In the world of contractors and remodeling, there are a lot of legal issues to keep up on. As a contractor, it’s your responsibility to comply with regulations regarding lead paint when remodeling. You can learn everything you need to know about what’s really happening with enforcement by the EPA (and various states) at the 2020 Home Remodeling Legal Conference this December. In the meantime, here is some information to get you started.
Lead Paint Enforcement
Laws involving lead paint aren’t meant to make a contractor’s job more difficult. They are meant to protect the contractor, his or her employees, and any clients that are involved in the project, especially children and pregnant women. Lead poisoning is linked to various developmental, behavioral, and physical health problems, especially in young children, though anyone exposed can suffer the effects of it. This is what makes it essential for contractors to comply with the law.
Firms that are required to certify in lead-safety practices include painters, carpenters, plumbers, electricians, and any others who work on child-occupied facilities that were built prior to 1978. This includes homes, apartment buildings, daycare centers, schools, and more. When these contractors do not comply with regulations and laws, the EPA takes action and typically ends up citing the firm. In some locations, enforcement is handled by the state.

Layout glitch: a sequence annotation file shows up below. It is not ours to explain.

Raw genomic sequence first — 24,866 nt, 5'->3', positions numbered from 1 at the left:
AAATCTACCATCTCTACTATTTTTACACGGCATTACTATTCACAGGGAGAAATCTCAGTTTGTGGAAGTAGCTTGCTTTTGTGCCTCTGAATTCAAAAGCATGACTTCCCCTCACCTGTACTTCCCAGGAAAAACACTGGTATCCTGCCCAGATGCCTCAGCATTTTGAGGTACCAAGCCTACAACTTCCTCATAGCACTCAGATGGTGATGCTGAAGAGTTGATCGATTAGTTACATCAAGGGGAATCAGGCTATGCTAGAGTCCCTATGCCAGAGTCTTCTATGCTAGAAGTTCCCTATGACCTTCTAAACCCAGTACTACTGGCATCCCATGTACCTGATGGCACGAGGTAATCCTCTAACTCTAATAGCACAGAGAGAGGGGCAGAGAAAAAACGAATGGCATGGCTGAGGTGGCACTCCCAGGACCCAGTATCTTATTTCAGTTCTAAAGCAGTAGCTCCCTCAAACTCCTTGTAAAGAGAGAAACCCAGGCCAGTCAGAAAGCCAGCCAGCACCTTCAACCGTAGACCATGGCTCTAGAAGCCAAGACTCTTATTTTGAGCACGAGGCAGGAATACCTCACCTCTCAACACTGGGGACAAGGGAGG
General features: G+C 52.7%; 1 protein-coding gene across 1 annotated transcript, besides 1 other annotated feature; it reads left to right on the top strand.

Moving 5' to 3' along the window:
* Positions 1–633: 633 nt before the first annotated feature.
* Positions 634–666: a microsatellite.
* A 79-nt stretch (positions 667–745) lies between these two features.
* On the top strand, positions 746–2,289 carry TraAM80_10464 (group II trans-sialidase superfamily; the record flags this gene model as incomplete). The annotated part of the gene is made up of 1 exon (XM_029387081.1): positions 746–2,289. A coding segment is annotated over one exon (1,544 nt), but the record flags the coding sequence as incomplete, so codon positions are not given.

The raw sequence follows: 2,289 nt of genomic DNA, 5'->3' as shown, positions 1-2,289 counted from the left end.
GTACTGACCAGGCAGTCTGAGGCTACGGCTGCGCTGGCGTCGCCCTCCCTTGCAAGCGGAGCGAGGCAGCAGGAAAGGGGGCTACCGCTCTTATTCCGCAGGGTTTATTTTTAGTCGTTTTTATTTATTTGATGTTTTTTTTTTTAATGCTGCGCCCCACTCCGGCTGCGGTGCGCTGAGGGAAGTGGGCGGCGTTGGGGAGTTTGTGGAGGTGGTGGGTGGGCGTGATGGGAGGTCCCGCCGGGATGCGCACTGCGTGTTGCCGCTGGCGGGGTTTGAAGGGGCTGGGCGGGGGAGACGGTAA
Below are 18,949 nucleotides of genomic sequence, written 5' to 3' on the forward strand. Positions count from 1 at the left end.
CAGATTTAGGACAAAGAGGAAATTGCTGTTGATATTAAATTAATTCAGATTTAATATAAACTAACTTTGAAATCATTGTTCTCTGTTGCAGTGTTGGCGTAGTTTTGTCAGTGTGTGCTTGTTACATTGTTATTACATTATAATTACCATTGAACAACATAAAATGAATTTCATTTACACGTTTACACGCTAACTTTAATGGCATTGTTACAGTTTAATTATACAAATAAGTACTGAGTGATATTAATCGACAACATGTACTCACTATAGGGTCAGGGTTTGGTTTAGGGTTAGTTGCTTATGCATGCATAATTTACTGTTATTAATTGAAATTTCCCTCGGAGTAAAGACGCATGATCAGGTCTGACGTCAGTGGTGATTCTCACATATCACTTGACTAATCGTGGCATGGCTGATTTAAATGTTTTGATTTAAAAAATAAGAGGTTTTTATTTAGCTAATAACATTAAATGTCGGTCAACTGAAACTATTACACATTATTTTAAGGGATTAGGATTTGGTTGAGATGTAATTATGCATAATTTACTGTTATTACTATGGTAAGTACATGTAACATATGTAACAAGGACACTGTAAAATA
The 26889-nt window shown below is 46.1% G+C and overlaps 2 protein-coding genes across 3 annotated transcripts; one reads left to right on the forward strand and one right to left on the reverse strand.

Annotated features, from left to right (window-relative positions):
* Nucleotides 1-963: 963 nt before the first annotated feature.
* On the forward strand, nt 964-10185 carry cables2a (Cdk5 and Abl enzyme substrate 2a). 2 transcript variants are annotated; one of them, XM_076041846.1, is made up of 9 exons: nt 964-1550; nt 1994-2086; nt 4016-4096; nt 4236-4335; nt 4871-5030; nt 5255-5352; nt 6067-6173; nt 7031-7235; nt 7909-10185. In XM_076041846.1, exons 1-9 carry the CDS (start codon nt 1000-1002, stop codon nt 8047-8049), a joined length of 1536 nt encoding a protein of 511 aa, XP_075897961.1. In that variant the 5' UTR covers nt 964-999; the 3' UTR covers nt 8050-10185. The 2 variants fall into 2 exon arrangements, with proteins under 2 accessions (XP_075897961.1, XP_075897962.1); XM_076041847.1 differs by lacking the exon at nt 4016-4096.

How Regulations Impact Contractors and Home Remodelers
Contractors and home remodelers are impacted by lead paint laws in positive ways. Some are unaware they have a responsibility to comply with legal regulations, and that’s when they are impacted negatively. This is why it’s so important to keep up on changes in laws and procedures.
Those who know and understand regulations will ensure all individuals who work on a remodeling project are certified and trained. They will ensure compliance with the standards set forth by the Lead-Based Paint Renovation, Repair, and Painting Program. They will understand recordkeeping requirements and meet them. Contractors also have a responsibility to re-certify when their current certifications are expired.
If you’re looking for more information about lead paint laws for contractors, contact NAPAC by calling 267-214-6229 or sending us an email. NAPAC members receive the highest discounts on training, forms, and pamphlets from Kachina Lead Paint Solutions that are needed in order to be in compliance. To learn about lead paint safety laws and a lot more, join us December 12th and 13th at the 2020 Home Remodeling Legal Conference.